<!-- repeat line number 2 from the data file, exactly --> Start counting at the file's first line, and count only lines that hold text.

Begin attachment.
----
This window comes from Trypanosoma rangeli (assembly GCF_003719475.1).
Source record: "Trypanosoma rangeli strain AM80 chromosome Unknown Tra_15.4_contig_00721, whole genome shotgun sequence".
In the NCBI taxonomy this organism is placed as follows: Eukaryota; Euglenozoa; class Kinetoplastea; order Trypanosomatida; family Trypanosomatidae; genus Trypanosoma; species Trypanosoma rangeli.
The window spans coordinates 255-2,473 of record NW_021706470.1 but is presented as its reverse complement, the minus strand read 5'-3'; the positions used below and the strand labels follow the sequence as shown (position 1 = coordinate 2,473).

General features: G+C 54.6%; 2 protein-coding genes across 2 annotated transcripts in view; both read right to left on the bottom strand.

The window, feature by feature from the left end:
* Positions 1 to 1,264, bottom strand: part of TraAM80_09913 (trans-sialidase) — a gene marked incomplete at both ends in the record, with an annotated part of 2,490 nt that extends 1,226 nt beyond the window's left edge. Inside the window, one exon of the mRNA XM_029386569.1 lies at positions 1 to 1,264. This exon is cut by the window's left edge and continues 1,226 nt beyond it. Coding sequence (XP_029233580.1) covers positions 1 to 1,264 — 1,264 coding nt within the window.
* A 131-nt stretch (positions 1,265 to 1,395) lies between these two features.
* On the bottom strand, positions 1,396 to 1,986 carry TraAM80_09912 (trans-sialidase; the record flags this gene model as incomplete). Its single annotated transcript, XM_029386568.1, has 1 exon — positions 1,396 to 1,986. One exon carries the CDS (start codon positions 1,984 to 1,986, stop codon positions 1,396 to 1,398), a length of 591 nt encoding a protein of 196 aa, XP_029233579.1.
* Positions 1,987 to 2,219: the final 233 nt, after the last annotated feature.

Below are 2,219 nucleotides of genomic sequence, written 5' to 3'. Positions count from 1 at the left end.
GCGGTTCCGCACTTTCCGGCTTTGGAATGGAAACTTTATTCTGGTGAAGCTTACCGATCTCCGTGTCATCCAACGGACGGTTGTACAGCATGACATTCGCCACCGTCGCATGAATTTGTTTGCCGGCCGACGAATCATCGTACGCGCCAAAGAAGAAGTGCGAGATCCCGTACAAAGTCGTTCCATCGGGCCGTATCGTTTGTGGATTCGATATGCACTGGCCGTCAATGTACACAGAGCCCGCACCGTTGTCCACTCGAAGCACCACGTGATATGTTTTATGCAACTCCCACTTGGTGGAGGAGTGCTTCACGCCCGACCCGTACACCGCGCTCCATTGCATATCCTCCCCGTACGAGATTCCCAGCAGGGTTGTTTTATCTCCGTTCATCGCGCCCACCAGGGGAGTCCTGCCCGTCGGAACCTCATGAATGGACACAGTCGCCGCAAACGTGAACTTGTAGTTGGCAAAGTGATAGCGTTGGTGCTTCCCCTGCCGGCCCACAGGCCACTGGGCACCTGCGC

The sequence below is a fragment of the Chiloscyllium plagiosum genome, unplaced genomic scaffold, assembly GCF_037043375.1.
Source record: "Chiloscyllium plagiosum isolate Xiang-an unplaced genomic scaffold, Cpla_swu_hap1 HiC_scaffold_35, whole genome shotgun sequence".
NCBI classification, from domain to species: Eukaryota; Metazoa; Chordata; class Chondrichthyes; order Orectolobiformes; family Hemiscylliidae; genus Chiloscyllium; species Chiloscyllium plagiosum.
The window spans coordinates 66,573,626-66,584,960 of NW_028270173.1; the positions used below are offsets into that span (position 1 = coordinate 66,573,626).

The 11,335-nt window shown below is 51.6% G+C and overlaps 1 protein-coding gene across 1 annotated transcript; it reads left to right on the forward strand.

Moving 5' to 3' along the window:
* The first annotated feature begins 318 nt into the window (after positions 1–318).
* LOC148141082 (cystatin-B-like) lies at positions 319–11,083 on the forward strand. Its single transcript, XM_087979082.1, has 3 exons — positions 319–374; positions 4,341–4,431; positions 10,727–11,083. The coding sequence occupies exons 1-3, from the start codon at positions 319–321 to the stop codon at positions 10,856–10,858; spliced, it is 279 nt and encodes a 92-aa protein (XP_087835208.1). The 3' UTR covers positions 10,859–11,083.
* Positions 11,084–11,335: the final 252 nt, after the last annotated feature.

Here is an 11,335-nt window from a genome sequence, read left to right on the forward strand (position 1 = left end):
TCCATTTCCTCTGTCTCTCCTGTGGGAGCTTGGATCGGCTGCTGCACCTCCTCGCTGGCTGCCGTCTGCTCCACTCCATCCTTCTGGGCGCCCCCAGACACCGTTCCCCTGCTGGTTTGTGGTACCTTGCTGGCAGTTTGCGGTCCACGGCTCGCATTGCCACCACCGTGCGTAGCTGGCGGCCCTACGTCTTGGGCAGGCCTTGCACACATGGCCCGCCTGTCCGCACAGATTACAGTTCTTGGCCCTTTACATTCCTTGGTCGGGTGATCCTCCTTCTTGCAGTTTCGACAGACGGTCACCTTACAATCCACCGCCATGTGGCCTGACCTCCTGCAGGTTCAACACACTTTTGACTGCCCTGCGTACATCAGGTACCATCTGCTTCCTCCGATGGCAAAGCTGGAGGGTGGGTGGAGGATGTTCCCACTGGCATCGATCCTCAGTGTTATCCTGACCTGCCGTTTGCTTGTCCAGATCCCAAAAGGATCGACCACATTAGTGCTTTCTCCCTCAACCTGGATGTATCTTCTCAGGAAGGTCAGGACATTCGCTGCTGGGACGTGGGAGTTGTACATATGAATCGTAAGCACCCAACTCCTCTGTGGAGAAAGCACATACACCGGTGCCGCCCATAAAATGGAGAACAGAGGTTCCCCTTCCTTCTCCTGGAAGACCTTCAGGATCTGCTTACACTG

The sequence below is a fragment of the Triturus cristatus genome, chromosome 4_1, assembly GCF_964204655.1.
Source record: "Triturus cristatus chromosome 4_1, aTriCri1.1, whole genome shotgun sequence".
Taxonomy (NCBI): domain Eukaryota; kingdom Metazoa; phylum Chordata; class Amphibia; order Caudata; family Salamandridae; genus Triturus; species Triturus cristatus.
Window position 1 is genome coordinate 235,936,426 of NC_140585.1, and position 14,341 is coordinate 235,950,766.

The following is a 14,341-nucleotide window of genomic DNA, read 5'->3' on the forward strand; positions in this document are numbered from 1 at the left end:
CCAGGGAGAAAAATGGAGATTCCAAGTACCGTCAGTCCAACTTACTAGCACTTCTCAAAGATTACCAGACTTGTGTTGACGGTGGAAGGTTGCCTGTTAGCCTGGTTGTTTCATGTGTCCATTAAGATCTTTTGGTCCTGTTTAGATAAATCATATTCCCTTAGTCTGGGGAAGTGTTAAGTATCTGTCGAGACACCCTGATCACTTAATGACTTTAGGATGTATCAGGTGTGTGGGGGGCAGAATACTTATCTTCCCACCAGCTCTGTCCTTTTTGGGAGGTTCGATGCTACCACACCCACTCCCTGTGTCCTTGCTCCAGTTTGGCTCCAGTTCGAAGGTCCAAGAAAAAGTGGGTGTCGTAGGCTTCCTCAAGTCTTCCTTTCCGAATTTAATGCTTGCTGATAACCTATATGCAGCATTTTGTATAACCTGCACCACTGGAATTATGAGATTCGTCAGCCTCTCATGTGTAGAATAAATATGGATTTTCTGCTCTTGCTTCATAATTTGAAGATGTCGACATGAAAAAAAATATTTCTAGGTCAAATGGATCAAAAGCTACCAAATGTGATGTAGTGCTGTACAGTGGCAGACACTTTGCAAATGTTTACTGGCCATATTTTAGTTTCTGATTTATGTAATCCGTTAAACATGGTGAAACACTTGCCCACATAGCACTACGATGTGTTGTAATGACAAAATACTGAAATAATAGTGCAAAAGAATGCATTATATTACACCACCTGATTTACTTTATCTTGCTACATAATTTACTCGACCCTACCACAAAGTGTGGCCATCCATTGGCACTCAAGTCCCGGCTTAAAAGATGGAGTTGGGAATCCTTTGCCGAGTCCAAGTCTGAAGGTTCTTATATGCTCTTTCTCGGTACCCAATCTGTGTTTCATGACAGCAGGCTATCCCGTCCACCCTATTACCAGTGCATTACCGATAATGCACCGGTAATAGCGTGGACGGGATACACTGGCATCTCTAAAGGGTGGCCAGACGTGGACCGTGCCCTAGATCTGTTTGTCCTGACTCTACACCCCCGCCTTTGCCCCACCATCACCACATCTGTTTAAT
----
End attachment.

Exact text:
Source record: "Trypanosoma rangeli strain AM80 chromosome Unknown Tra_15.4_contig_00721, whole genome shotgun sequence".